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GUI for CNC

Discussion in 'CNC Mills/Routers' started by Ollieg, Feb 17, 2019.

  1. Ollieg

    Ollieg Well-Known
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    I've asked some questions on here before but I am hopeing to get a solution.

    With our laser cutters (we use Trotec Job control and Rudia RD works) if we want to draw something to cust we simply draw a shape in Adobe Illustrater and click print (for trotec) it appears in Job control ready to cut and in RD works all we have to do is save the file as a DXF and then open it is RDworks and it is ready to cut.

    Is there any similar workflow available for CNC ideally something that has a GUI that allows drawing within the programme or importing of an outline that also controls the cnc, we do not need much functionality as we will be cutting mainly simple 2d shapes and outlines.

    Thanks in Advance
     
  2. David the swarfer

    David the swarfer OpenBuilds Team
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  3. Ollieg

    Ollieg Well-Known
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    Thanks for the Feedback David, I couln't find that much info on the openbuilds CAM, does it combine with the control to form a single piece of software or are they individual?

    Without a budget restraint is there an industrial option that would combine CAD CAM and controller?
     
  4. Peter Van Der Walt

    Peter Van Der Walt OpenBuilds Team
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    Yes, there is integration with OpenBuildsCONTROL (See bottom right hand side of OpenBuilds CAM)
     
  5. David the swarfer

    David the swarfer OpenBuilds Team
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    technically 2 bits of software, the cam which is a web application and the control driver which runs on the computer.
    they work together to run the machine, the cam system knowing how to find the control driver and feed gcode to it.

    you can also use Gcode from another source and just load the file in the control driver. gives you some versatility rather than being locked into an all-in-one solution.

    how it works:
    you draw some shapes in the cam, or load a DXF(1) file, then add operations to that, then generate Gcode, then send it to the CONTROL driver. use control driver to set the start positions and then run the Gcode.

    (1) other formats are also supported.

    Not that I know of excepting things like PathPilot that has a wizard for generating Gcode which it then runs.

    As a software engineer I must warn against too much integration. doing CAD and CAM work can require a lot of resources. Sending the Gcode (or running the machine) takes ALL of the resources (a real hard realtime task). With integrated systems there is the temptation to carry on drawing while the machine runs, or read email, or surf openbuilds.com. Don't do that! And the easiest way to not do it is to have the CAD/CAM on a PC and have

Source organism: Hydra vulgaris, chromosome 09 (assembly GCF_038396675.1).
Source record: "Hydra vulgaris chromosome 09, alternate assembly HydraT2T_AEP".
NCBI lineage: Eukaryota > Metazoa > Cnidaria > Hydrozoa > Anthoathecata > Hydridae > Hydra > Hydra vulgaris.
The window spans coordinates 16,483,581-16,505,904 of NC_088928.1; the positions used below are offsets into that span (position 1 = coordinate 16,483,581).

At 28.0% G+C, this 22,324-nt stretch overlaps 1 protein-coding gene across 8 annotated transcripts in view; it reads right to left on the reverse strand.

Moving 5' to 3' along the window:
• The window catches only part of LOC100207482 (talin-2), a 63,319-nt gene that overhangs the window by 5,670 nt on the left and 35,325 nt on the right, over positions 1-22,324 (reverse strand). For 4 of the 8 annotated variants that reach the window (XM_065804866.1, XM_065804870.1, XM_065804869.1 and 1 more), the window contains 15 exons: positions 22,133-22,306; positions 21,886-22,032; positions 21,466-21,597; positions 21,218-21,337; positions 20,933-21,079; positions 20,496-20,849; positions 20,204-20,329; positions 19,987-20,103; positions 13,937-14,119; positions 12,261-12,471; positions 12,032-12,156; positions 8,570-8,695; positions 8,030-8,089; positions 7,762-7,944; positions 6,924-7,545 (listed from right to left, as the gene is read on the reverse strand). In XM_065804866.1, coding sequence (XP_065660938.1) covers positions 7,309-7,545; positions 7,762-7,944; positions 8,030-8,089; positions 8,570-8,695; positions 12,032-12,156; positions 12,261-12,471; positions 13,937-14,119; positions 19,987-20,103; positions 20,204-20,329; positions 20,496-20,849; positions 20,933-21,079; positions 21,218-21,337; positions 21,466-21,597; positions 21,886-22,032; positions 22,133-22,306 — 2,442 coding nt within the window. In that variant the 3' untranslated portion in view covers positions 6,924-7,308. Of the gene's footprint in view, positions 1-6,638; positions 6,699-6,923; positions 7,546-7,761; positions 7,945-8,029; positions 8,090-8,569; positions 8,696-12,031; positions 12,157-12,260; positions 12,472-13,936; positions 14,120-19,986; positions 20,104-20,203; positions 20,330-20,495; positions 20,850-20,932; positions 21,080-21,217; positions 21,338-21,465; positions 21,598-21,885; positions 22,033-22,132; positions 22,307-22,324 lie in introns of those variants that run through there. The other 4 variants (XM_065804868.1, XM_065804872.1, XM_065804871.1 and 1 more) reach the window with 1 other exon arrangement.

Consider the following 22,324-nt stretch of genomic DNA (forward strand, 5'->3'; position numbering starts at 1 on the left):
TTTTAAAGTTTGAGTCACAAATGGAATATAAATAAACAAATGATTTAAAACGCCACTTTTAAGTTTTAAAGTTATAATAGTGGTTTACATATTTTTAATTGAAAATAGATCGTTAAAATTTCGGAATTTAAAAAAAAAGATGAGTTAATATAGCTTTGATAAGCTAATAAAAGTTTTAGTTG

"your choice of GUI" (2)on
    'your choice of hardware'(3) feeding Gcode to gRBL

    (2) There are many GUI's for GRBL but not all are keeping up with changes and bug fixes.
    I have an old i7 laptop running Linux with bCNC as my normal GUI. I do have the Openbuilds CONTROL driver installed and use it now and then for some operations. I usually have to reinstall it everytime I use it because Peter has made yet another improvement (-:

    (3) can be a Windows box, can be RaspberryPi, can be an Intel NUC, lots of options, some small, some cheap, some pretty. I recommend just giving something a try that others are already using.
     
    Peter Van Der Walt likes this.
  6. T_Robert

    T_Robert Well-Known
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    I just started this adventure but I did purchase Estlcam and it does appear have the ability to draw simple shapes and then generate the g-code and control the grbl cnc machine as well as quite a few other machines. It's reasonably priced as well.

    Also to get away from Adobe Inkscape is a good vector graphic program.
     
  7. Giarc

    Giarc Master
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    Estlcam is great. Draw your stuff in whatever CAD you like and save it as a .dxf file. No need to draw in 3D. Also you can use the same file on whatever thickness material you have.
     
  8. Ollieg

    Ollieg Well-Known
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    Based on the information given here these seem to be some options, have I got it correct.

    1. I can draw in Illustrator and import the DXF or Draw within openbuilds CAM then open Openbuilds Controller which will run the machine (which requires a GBRL board?)
    2. I can draw in Illustrator and import the DXF or Draw within Estlecam directly then it generates the code and runs the machines (does this also require a GBRL controller?)

    3. Draw in Sketchup then add SketchUCam plugin will this also control the CNC?